Marketing funnel metrics like conversions by channels can be helpful but it may be hard to measure and take a lot of time-consuming user testing.
A couple of sales methods figures to understand are the Customer Lifetime Value to Customer Acquisition Cost ratio (LTV:CAC) and deferred revenue cash conversion cycle. The months it takes to recover CAC should ideally be less than 12 months, but depend on the type of company. A hardware company will have a different ratio to a SaaS model and will depend on what’s comparable.
There is not just one recipe that fits all; it’s more about justifying the rate and showing where the breaking points are.
Deferred revenue has become more mainstream as companies like Pipe lend against SaaS models to provide money upfront without taking equity. As a VC post-investment, it’s important to understand the amount of cash up front versus the time it take to close and convert.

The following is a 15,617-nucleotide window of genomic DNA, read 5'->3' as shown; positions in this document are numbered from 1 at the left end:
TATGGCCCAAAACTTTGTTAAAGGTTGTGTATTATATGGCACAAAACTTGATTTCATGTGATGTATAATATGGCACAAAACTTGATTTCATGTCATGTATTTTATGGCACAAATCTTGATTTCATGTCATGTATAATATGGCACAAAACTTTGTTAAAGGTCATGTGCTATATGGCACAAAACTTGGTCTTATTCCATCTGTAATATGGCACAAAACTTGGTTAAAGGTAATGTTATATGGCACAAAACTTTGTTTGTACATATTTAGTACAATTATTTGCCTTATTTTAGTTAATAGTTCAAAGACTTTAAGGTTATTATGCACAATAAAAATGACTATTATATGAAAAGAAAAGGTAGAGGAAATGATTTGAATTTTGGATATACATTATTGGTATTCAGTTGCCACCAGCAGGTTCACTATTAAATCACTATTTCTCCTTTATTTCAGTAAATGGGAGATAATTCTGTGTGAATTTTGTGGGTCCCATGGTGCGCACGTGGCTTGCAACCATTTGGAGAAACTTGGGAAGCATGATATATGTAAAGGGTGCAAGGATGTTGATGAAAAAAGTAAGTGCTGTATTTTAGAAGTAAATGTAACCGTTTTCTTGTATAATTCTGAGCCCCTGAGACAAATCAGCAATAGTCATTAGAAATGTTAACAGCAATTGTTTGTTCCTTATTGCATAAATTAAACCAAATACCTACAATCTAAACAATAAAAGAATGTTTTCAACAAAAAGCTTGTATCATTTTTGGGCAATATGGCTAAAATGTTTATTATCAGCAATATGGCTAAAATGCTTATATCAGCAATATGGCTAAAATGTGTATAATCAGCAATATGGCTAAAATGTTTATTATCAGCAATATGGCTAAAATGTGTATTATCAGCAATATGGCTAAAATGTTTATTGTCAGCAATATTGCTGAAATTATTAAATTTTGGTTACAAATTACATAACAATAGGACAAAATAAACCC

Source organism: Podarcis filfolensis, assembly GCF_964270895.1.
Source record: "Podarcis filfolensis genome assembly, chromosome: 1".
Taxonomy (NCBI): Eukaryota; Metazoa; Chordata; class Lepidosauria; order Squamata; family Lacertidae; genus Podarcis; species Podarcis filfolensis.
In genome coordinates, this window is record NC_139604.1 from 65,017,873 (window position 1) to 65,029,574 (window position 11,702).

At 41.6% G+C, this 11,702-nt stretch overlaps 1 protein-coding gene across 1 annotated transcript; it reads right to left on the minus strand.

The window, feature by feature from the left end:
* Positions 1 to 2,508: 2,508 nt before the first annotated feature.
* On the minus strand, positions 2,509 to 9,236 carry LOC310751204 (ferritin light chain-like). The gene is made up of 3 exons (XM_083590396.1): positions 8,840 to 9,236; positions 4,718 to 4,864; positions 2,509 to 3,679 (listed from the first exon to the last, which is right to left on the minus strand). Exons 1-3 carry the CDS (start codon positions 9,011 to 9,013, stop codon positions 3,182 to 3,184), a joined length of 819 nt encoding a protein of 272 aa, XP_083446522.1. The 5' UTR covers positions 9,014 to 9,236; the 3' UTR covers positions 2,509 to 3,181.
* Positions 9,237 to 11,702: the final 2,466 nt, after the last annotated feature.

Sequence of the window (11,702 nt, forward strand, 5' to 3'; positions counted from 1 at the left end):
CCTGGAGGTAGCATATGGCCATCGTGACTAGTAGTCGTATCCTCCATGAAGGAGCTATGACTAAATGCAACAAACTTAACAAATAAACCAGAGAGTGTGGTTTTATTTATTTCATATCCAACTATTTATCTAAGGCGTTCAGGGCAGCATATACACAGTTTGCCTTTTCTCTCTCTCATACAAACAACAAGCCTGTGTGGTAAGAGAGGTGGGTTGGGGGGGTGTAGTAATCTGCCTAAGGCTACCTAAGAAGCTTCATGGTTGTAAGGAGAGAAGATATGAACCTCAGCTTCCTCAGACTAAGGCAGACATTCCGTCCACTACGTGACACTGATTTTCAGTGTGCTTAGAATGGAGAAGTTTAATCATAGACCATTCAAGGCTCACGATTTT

In addition to finding the right sales method to contribute to company growth, it’s important to understand the customer base post-investment. As Jason Lemkin wrote, “do your customers love you (so they will beget you more customers)?”
Again, contextualize customer metrics like month-over-month user signups in conjunction with the company’s overall strategy. Startups are constantly reinventing themselves as they learn more about the market and what their customers need. How do their numbers show they’re on the right track?
For example, at fiifi, we recently changed our pricing model from a self-service SaaS to custom service for each individual. The amount of signups per month dropped, but the quality of new user signups went up. In our stats, you would see a month to month dip. But if you look at the longevity of the company, this change will increase revenue and help us hit our milestones in the long run because we are now working with more qualified leads.